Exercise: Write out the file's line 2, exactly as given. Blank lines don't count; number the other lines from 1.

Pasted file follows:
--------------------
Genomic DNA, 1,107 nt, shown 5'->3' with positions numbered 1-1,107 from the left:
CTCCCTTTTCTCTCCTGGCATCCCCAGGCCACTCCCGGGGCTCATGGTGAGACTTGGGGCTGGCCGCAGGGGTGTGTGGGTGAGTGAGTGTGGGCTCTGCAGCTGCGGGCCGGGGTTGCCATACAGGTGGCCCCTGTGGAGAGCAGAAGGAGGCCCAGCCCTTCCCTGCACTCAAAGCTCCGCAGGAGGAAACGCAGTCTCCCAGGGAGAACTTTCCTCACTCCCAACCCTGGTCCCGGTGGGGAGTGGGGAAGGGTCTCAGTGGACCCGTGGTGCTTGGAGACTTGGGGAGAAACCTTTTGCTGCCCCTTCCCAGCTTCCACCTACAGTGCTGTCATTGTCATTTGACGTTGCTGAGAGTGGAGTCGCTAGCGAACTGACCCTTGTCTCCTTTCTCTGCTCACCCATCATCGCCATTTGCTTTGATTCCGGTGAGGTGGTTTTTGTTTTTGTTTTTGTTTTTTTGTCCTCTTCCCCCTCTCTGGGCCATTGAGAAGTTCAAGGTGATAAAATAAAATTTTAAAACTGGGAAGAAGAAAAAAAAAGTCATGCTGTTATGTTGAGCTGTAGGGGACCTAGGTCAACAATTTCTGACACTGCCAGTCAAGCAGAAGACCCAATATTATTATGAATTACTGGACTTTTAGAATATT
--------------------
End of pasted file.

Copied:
CTCCCTTTTCTCTCCTGGCATCCCCAGGCCACTCCCGGGGCTCATGGTGAGACTTGGGGCTGGCCGCAGGGGTGTGTGGGTGAGTGAGTGTGGGCTCTGCAGCTGCGGGCCGGGGTTGCCATACAGGTGGCCCCTGTGGAGAGCAGAAGGAGGCCCAGCCCTTCCCTGCACTCAAAGCTCCGCAGGAGGAAACGCAGTCTCCCAGGGAGAACTTTCCTCACTCCCAACCCTGGTCCCGGTGGGGAGTGGGGAAGGGTCTCAGTGGACCCGTGGTGCTTGGAGACTTGGGGAGAAACCTTTTGCTGCCCCTTCCCAGCTTCCACCTACAGTGCTGTCATTGTCATTTGACGTTGCTGAGAGTGGAGTCGCTAGCGAACTGACCCTTGTCTCCTTTCTCTGCTCACCCATCATCGCCATTTGCTTTGATTCCGGTGAGGTGGTTTTTGTTTTTGTTTTTGTTTTTTTGTCCTCTTCCCCCTCTCTGGGCCATTGAGAAGTTCAAGGTGATAAAATAAAATTTTAAAACTGGGAAGAAGAAAAAAAAAGTCATGCTGTTATGTTGAGCTGTAGGGGACCTAGGTCAACAATTTCTGACACTGCCAGTCAAGCAGAAGACCCAATATTATTATGAATTACTGGACTTTTAGAATATT